They key feature of this is to develop feedback loops where we work with implementation teams to continuously collect data by providing them the space where they can think about what is working well, what needs to be improved, and their insights and ideas. This is then quickly analysed and shared back to the implementation team so they could use this data to adapt the interventions in a timely manner and emphasising that adaptation is the key to implementation. Another area we are exploring is to work across different research areas where we can test integrating implementation knowledge and evaluations with other research areas. We have done this with improvement science methods and participatory action research which has resulted in more robust outcomes for researchers as well as participants. This has also resulted in approaches that are better able to capture the complexity of the implementation process and how teams handle uncertainty. 

We aim to continue expanding the knowledge base and working across disciplines, and methodologies. The purpose of implementation is to improve healthcare practice so the knowledge generated should be generalisable, contextual, but also transferable as well. The aim of the implementation team is to not just study implementation across different projects, but to also consolidate these learnings and contribute to system level learning, expanding the boundaries of implementation science and making it easier for front line teams to use implementation knowledge.  

In summary, while we are hoping to make implementation science simpler, we want to do so keeping in mind the complexity of the healthcare system and that researchers, participants, and context are all evolving which means we as implementation researchers need to evolve how we approach the research as well. 

 ‘In implementation research; you are always looking at a story that hasn’t finished yet’ – Carl May

Related Blogs

Implementation researchers’ perspectives on bridging the research-practice gap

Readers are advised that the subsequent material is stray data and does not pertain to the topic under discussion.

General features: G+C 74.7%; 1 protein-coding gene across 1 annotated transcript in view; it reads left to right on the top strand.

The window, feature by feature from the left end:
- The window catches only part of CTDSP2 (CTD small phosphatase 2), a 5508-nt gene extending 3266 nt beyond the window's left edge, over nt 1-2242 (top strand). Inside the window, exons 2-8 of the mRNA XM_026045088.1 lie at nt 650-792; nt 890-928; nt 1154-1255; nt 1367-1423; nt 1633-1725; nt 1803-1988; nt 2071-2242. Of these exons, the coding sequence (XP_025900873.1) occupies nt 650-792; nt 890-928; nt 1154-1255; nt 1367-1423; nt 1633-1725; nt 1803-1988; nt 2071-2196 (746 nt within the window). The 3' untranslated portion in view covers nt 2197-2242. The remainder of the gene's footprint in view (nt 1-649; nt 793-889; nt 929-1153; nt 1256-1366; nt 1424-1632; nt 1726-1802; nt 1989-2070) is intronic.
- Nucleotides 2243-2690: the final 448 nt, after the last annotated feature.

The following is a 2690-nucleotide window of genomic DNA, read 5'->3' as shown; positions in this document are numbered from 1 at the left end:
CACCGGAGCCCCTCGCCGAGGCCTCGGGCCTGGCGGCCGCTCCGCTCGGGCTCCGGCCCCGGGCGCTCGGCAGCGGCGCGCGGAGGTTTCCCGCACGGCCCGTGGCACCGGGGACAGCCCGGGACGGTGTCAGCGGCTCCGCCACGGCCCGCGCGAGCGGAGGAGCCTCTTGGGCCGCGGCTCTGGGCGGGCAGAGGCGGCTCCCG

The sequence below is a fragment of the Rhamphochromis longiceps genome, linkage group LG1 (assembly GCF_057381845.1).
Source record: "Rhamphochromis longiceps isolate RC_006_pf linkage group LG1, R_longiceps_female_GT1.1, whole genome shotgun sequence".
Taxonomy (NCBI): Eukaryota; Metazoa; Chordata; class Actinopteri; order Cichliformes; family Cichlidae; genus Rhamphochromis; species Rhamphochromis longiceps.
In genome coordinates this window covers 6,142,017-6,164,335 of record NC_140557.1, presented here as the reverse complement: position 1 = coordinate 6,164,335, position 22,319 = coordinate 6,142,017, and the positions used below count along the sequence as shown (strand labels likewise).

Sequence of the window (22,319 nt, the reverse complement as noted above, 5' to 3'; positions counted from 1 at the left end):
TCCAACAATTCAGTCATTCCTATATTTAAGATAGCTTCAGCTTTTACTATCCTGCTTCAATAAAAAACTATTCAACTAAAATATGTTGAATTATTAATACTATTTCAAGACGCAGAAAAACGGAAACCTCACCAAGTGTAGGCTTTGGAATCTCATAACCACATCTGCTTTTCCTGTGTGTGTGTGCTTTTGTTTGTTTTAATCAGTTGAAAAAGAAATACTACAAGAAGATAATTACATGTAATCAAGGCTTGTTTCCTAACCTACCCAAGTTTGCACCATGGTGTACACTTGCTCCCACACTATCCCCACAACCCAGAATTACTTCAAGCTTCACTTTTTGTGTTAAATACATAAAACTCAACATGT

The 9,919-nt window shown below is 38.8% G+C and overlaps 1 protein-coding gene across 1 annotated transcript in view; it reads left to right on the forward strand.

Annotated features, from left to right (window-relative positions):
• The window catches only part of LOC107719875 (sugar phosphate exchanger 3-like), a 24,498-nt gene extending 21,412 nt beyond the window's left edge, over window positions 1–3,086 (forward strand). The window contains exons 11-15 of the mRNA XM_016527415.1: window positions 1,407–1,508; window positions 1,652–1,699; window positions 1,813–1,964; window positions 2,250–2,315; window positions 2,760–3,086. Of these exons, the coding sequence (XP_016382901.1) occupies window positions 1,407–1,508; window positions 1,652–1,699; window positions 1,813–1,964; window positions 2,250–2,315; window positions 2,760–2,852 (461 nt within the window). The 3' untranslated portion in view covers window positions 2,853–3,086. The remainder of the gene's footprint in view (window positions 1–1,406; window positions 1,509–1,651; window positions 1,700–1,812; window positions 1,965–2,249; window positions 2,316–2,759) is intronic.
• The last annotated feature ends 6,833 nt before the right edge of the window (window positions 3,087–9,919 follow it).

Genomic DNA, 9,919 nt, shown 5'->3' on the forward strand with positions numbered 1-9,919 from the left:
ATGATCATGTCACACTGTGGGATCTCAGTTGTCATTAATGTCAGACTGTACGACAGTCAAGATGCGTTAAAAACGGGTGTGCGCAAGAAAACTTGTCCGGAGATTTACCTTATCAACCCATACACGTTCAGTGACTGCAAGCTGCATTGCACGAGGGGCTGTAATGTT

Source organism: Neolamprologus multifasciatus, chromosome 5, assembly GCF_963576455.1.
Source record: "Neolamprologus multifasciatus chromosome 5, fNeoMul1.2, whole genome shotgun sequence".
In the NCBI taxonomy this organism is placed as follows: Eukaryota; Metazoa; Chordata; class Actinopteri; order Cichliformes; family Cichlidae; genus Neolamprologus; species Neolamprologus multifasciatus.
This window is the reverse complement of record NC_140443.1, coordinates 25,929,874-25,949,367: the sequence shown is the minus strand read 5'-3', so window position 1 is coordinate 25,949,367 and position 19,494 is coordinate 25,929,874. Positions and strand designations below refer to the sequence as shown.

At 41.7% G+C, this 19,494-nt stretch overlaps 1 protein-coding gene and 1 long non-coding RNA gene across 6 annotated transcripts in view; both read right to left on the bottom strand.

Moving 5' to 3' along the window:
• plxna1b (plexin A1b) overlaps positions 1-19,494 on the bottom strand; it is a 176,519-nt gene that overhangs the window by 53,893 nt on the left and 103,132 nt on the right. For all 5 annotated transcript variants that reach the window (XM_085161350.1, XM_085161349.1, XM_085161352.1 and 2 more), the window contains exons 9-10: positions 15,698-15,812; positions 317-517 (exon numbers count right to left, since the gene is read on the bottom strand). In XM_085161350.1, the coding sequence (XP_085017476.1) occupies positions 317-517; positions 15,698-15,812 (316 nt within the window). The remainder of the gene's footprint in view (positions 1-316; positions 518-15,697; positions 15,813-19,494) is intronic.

In our blog earlier this year, we talked about simplifying implementation science, and making it more accessible to frontline staff. In this blog we will share critical insights that the implementation team, based at the Improvement Academy, has gathered while supporting, and facilitating putting evidence into practice.

We need a more realistic approach to implementation in healthcare (Part 1)

The basic origins of implementation science have always been a push approach. We as implementation researchers find and know the evidence-based practices that ‘need’ to be implemented. We tell health systems, hospitals, schools, communities, and clinics about these interventions. We ask them if they want to engage with us in a clinical trial or implementation trial. If they agree, funding is provided externally or internally, local managers and their teams are informed that the project is happening, researchers are funded to learn about the implementation, and the executives and policy makers who gave the green light expect findings that tell them how to scale up these interventions. Implementation begins and most pilots are usually pretty successful.

We need a more realistic approach to implementation in healthcare (Part 2)

There are a lot of people post Covid, and a lot of practitioners who are traumatised. In my field of work this was most evident on ICU wards. There is also the idea of traumatised systems. Data has shown how hard these systems were before Covid and the moral injury that practitioners experience in the service settings. Unfortunately, there’s just not enough in the literature and the big implementation science journals and conferences which talk about these burnouts and these traumas.